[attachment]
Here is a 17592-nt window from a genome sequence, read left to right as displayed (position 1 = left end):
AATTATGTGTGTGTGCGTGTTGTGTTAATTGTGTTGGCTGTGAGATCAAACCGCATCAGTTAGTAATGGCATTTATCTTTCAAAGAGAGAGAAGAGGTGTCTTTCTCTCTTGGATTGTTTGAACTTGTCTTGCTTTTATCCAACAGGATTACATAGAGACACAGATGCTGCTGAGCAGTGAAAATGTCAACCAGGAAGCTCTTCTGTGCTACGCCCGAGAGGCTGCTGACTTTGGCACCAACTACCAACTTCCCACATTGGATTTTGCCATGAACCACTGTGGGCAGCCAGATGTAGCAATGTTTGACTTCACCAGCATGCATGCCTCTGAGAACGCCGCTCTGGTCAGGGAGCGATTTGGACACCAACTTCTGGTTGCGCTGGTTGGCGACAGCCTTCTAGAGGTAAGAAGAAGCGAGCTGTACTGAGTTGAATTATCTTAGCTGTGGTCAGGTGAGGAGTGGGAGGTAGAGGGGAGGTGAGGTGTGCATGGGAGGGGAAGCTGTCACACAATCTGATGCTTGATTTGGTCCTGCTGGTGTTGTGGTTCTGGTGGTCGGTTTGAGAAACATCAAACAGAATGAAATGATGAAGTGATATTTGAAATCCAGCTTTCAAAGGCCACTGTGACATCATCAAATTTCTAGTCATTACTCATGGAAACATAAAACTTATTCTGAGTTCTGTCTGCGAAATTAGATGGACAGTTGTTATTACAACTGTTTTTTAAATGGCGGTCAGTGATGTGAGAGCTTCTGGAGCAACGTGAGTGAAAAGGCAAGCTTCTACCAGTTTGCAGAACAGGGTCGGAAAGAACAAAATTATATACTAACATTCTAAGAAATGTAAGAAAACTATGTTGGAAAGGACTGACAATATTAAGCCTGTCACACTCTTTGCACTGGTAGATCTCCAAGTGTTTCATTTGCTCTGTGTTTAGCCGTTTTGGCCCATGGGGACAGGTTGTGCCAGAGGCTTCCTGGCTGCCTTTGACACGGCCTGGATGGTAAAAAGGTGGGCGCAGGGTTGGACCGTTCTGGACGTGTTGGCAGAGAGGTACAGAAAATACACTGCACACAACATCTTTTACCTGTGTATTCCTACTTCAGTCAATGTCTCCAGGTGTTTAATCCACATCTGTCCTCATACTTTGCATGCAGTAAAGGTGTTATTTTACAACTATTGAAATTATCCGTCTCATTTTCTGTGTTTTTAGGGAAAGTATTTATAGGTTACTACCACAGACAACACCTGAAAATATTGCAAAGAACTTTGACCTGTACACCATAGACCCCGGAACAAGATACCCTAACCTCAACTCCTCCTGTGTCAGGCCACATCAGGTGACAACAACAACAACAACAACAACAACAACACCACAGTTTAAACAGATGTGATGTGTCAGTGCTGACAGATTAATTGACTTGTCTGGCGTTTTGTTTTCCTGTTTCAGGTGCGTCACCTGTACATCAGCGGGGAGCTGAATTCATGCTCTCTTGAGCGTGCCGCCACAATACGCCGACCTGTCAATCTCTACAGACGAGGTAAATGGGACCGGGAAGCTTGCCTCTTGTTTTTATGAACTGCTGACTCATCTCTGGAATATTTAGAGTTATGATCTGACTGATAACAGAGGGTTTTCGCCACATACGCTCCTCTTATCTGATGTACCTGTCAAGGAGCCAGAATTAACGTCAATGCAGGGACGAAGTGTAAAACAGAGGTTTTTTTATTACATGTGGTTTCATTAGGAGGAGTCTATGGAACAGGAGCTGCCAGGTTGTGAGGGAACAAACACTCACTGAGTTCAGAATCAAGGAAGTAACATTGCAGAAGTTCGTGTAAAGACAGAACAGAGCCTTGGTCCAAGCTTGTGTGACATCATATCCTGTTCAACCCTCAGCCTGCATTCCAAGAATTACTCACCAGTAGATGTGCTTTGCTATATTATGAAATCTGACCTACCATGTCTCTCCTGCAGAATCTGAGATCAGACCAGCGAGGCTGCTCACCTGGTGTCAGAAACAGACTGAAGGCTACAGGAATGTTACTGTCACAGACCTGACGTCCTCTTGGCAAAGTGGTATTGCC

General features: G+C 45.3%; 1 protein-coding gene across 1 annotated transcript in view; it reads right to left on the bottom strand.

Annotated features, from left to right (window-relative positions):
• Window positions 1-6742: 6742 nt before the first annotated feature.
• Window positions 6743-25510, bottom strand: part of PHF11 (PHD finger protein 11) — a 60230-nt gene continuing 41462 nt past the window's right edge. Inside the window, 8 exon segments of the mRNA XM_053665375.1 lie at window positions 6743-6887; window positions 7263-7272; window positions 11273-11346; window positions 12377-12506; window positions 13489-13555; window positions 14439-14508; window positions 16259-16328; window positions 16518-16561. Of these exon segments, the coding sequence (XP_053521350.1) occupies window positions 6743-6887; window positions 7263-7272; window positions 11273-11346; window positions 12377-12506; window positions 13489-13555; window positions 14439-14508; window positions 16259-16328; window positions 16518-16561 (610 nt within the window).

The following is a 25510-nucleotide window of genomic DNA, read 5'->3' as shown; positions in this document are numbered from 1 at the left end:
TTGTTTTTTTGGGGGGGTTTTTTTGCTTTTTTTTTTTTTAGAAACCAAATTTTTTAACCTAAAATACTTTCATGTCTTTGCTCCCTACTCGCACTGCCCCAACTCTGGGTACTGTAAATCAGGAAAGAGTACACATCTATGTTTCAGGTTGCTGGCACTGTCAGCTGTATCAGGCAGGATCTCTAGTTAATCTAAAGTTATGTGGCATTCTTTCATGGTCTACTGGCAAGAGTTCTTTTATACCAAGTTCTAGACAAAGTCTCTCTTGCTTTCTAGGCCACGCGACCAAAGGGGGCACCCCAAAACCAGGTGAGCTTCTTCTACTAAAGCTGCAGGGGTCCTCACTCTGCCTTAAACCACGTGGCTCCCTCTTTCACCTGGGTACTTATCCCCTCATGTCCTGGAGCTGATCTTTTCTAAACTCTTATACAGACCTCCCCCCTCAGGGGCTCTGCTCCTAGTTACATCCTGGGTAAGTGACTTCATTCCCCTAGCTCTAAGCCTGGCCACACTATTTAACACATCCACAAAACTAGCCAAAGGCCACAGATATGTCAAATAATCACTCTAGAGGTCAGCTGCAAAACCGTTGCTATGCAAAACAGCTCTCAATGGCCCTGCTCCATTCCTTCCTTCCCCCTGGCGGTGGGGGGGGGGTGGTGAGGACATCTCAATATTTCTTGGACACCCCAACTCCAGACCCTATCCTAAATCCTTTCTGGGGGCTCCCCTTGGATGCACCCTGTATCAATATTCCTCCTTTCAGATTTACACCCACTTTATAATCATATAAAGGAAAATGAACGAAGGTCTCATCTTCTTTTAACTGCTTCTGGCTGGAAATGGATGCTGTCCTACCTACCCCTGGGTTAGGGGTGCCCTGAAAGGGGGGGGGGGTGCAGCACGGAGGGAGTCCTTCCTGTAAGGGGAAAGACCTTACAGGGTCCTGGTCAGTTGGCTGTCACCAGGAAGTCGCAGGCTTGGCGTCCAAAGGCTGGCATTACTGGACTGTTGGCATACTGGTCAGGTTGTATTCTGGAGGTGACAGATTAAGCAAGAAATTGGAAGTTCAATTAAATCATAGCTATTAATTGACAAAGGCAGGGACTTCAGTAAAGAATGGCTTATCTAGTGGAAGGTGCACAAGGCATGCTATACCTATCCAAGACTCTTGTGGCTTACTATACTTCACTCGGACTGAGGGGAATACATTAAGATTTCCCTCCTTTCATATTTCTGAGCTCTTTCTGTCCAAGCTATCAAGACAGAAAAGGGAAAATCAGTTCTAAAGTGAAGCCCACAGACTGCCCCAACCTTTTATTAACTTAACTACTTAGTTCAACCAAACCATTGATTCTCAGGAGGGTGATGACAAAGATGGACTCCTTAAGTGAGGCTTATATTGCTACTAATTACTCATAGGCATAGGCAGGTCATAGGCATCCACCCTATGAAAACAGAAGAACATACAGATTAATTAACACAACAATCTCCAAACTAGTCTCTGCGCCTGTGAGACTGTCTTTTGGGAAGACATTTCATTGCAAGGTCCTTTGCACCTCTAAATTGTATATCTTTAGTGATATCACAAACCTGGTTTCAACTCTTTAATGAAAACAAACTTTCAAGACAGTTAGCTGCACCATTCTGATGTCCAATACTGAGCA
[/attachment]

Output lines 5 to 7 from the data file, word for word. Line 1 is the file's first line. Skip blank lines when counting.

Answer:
• Window positions 1-6742: 6742 nt before the first annotated feature.
• Window positions 6743-25510, bottom strand: part of PHF11 (PHD finger protein 11) — a 60230-nt gene continuing 41462 nt past the window's right edge. Inside the window, 8 exon segments of the mRNA XM_053665375.1 lie at window positions 6743-6887; window positions 7263-7272; window positions 11273-11346; window positions 12377-12506; window positions 13489-13555; window positions 14439-14508; window positions 16259-16328; window positions 16518-16561. Of these exon segments, the coding sequence (XP_053521350.1) occupies window positions 6743-6887; window positions 7263-7272; window positions 11273-11346; window positions 12377-12506; window positions 13489-13555; window positions 14439-14508; window positions 16259-16328; window positions 16518-16561 (610 nt within the window).

The following is a 25510-nucleotide window of genomic DNA, read 5'->3' as shown; positions in this document are numbered from 1 at the left end: